2. The Variation Agreement includes the following terms:

“This revised value, less the provisional sum, relates to the following:

“1) Full and final settlement of any claims relating to this contract in [its] present form with the sole exclusion of the extra over cost of treating the 6no. large Strongbacks. For the avoidance of doubt, claims for additional costs can only be made for events which may occur in the future, in accordance with the provisions of the NEC Short Contract dated 1st December 2014 which may lead to a Compensation Event.”

5) Confirmation of agreement to the original Contract dated 1 December 2014 and full acceptance of the terms and conditions contained therein.

Application for payment shall be submitted by the 15th of each month…”

“This agreement shall be governed by and construed in accordance with the Laws of Scotland and any dispute which may arise between the parties concerning this agreement shall be determined by the Courts of Scotland in line with the original Contract dated 1 December 2014.”

The dispute

    1. On 15 June 2018 Babcock served a notice of termination on HSBC.
    2. On 21 June 2018 HSBC applied for a termination payment in the sum of £967,549.42 plus VAT.
    3. On 19 July 2019 Babcock certified £NIL in respect of the termination assessment and made no payment.
    4. On 10 September 2018, HSBC notified Babcock that it intended to refer the dispute to adjudication. Mr Donny Mackinnon was appointed as the adjudicator. The Scheme for Construction Contracts (Scotland) Regulations 1998 (as amended by the 2011 Regulations) (“the Scottish Scheme”) applied to the extent that the terms of the contract did not comply with the 1996 Act.
    5. On 14 November 2018 the adjudicator issued his decision (“the First Adjudication Decision”), deciding that HSBC was entitled to the sum claimed in full plus interest and fees by reason of Babcock’s failure to issue a valid pay less notice. On 3 December 2018 the First Adjudication Decision was amended in respect of interest awarded.
    6. Babcock paid the sum awarded to HSBC in accordance with the First Adjudication Decision.
    7. Both parties issued notices of dissatisfaction in respect of the First Adjudication Decision.
    8. On 7 February 2019 Babcock notified HSBC that it intended to refer to adjudication the dispute concerning the true value of the works. Mr Len Bunton was appointed as the adjudicator. The Scottish Scheme applied to the extent that the terms of the contract did not comply with the 1996 Act.
    9. On 22 March 2019 the adjudicator issued his decision (“the Second Adjudication Decision”), deciding that the gross valuation of the works as at termination was £1,524,420.58 and directing that HSBC should pay to Babcock the sum of £613,338.03 (inclusive of VAT) plus interest and fees. Both parties also served notices of dissatisfaction in relation to this Decision.
    10. HSBC failed to pay the sum awarded pursuant to the Second Adjudication Decision and wishes to challenge the validity of the same on grounds that the adjudicator failed to give reasons for his decision and failed to consider a defence advanced by HSBC.

The proceedings

    1. On 17 April 2019 Babcock issued these proceedings to enforce the Second Adjudication Decision in the sum of £613,338.09 together with the adjudicator’s fees and interest.
    2. On 2 May 2019 Fraser J issued directions in the enforcement proceedings, including an oral hearing on 24 June 2019 for Babcock’s summary judgement application.
    3. On 14 May 2019 HSBC acknowledged service, stating that it wished to contest jurisdiction.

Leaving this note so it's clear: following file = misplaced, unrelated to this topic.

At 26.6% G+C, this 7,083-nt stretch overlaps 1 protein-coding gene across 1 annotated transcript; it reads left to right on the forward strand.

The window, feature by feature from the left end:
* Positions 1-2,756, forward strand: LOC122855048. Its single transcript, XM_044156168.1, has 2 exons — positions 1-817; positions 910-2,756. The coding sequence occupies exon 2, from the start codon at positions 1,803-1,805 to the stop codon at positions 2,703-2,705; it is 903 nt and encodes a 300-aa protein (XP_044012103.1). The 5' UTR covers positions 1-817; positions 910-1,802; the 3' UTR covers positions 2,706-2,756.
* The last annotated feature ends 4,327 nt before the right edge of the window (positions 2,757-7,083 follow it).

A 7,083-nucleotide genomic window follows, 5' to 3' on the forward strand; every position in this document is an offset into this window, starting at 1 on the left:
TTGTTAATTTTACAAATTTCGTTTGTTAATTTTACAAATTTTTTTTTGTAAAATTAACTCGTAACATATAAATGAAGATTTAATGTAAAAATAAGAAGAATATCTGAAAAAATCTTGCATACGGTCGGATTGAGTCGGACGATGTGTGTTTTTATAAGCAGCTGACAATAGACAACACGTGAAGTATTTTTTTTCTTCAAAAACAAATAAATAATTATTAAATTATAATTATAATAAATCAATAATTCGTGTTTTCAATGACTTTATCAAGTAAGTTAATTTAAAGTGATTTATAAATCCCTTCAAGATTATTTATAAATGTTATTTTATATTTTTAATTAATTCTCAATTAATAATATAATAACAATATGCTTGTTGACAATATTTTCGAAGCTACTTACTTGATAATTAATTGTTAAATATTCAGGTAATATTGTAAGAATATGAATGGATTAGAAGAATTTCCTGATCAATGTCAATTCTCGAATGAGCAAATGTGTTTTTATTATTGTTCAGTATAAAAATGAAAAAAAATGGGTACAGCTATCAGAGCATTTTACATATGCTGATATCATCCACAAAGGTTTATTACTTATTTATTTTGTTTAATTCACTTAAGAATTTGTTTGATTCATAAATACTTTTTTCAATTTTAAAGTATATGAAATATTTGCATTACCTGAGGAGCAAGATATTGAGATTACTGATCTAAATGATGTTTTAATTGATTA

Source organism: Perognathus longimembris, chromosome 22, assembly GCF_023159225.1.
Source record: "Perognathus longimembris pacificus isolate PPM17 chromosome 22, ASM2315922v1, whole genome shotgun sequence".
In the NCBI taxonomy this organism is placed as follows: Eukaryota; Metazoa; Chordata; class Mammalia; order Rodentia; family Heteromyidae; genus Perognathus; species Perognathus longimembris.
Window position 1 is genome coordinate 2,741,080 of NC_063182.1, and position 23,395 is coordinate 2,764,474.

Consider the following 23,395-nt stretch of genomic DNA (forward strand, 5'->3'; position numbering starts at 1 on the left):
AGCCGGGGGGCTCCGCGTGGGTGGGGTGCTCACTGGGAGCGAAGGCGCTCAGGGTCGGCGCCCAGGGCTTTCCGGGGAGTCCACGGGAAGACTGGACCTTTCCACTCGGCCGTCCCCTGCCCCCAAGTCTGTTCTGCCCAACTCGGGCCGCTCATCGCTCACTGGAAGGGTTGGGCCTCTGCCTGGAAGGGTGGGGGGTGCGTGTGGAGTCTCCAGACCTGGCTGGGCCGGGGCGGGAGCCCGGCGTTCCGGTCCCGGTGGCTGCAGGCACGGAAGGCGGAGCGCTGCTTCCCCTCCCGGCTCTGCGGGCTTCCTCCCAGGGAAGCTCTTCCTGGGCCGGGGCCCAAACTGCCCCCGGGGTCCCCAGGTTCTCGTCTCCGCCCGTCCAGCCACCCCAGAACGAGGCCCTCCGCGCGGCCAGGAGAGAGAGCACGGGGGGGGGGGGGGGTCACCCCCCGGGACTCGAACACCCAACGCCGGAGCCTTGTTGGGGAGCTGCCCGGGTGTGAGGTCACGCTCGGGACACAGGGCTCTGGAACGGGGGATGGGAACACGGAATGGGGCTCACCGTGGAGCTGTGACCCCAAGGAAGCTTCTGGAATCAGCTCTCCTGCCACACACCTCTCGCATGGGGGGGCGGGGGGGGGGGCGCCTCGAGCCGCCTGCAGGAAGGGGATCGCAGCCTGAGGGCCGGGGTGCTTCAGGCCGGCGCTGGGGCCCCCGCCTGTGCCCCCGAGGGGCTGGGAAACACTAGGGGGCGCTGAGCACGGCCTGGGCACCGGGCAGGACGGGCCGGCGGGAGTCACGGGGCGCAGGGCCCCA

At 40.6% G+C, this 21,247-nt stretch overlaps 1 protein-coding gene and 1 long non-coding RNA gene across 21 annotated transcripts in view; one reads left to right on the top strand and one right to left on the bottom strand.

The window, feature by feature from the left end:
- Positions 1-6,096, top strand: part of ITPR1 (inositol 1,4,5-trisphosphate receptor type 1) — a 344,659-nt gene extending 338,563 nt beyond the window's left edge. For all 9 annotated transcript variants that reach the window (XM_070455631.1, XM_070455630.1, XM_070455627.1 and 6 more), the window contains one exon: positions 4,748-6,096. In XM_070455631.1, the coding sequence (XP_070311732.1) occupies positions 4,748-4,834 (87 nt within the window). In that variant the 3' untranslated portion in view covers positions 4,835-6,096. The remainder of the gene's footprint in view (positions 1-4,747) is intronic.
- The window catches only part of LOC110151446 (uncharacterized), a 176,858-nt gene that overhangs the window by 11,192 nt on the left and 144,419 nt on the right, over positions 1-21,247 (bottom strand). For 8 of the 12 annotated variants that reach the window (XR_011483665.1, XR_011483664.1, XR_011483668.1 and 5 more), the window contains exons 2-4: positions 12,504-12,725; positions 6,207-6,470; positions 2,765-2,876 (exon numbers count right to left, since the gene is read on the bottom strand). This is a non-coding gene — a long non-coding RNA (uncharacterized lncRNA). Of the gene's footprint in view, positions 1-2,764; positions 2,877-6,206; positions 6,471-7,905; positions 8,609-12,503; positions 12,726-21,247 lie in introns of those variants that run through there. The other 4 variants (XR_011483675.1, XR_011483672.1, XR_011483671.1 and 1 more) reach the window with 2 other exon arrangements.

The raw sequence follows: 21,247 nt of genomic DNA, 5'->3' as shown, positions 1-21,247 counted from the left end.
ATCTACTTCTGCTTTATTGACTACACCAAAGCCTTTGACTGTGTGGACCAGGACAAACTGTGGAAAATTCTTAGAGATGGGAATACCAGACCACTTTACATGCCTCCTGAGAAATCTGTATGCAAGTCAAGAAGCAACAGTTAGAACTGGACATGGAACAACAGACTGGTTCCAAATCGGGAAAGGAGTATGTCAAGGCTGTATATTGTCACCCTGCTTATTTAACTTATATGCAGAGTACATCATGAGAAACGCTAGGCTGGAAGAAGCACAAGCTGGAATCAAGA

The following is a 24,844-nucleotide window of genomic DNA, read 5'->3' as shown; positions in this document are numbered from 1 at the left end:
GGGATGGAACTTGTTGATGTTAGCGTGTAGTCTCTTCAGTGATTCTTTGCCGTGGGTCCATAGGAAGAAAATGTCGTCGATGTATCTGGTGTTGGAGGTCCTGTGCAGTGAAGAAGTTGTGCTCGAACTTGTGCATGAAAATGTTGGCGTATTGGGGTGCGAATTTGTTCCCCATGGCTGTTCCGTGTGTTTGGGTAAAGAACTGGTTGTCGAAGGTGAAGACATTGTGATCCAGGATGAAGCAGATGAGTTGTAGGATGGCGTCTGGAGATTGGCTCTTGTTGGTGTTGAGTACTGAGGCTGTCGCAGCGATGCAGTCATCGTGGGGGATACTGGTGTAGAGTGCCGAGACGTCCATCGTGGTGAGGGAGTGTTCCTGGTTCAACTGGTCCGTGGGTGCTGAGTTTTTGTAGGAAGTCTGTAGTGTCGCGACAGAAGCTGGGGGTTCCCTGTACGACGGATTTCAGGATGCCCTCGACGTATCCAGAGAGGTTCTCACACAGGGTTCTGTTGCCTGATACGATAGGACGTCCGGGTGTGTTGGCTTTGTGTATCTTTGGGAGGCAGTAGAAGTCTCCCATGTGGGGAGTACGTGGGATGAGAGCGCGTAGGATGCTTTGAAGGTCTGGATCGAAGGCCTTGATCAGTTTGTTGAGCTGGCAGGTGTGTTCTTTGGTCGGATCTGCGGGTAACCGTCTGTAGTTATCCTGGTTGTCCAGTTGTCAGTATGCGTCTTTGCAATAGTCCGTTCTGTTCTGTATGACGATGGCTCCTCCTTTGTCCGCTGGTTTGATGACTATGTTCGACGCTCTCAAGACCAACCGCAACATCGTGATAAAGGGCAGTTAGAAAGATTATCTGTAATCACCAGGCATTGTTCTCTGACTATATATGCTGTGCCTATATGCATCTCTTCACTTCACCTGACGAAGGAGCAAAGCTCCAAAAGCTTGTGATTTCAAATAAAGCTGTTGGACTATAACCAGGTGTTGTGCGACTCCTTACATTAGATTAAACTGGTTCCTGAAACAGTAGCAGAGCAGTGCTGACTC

4. On 29 May 2019 HSBC issued an application seeking to set aside service of the claim form and particulars of claim, alternatively staying the proceedings based on a jurisdictional challenge.
    5. On 7 June 2019 Pepperall J issued directions in respect of the jurisdictional challenge, including a hearing on 18 June 2019.
    6. Both parties recognised that there was insufficient time between this hearing and 24 June 2019 for evidence to be served in the adjudication enforcement application. Therefore, that date was vacated and a provisional alternative date for that hearing has been fixed for 26 July 2019, subject to the Court’s decision on jurisdiction.

Relief from sanctions

    1. CPR 11(1) provides that a defendant who wishes to dispute the court’s jurisdiction to try a claim may apply to the court for an order declaring that it has no such jurisdiction. CPR 11(2) provides that the defendant must first file an acknowledgement of service. CPR 11(4) provides that an application challenging jurisdiction must be made within 14 days after filing an acknowledgement of service. CPR 11(5) provides that if a defendant does not make an application within the 14 day period, he is to be treated as having accepted that the court has jurisdiction to try the claim.
    2. It is common ground that in this case the acknowledgement of service was filed on 14 May 2019. Therefore, the jurisdictional challenge application should have been filed by 28 May 2019. The application was issued on 29 May 2019, one day late.
    3. On 29 May 2019 HSBC applied for relief from sanctions pursuant to CPR 3.9.
    4. The test applicable in respect of an application for relief from sanctions is well-established and set out in the Court of Appeal decision in Denton v TH White Ltd [2014] EWCA Civ 906.
    5. In this case the failure to comply with CPR 11(4) was neither serious nor significant, given the short period of delay. The reason for the default was solicitor error. The circumstances of the case that the court should consider in order to deal justly with the application include the lack of any prejudice to Babcock, the absence of any impact on the conduct of the litigation and the disproportionate effect on HSBC’s case of refusing relief by precluding any challenge to jurisdiction. Quite properly, the application is not opposed by Babcock. In those circumstances, the court grants HSBC’s application for relief from sanctions and extends the time for issuing the application to challenge jurisdiction to 29 May 2019.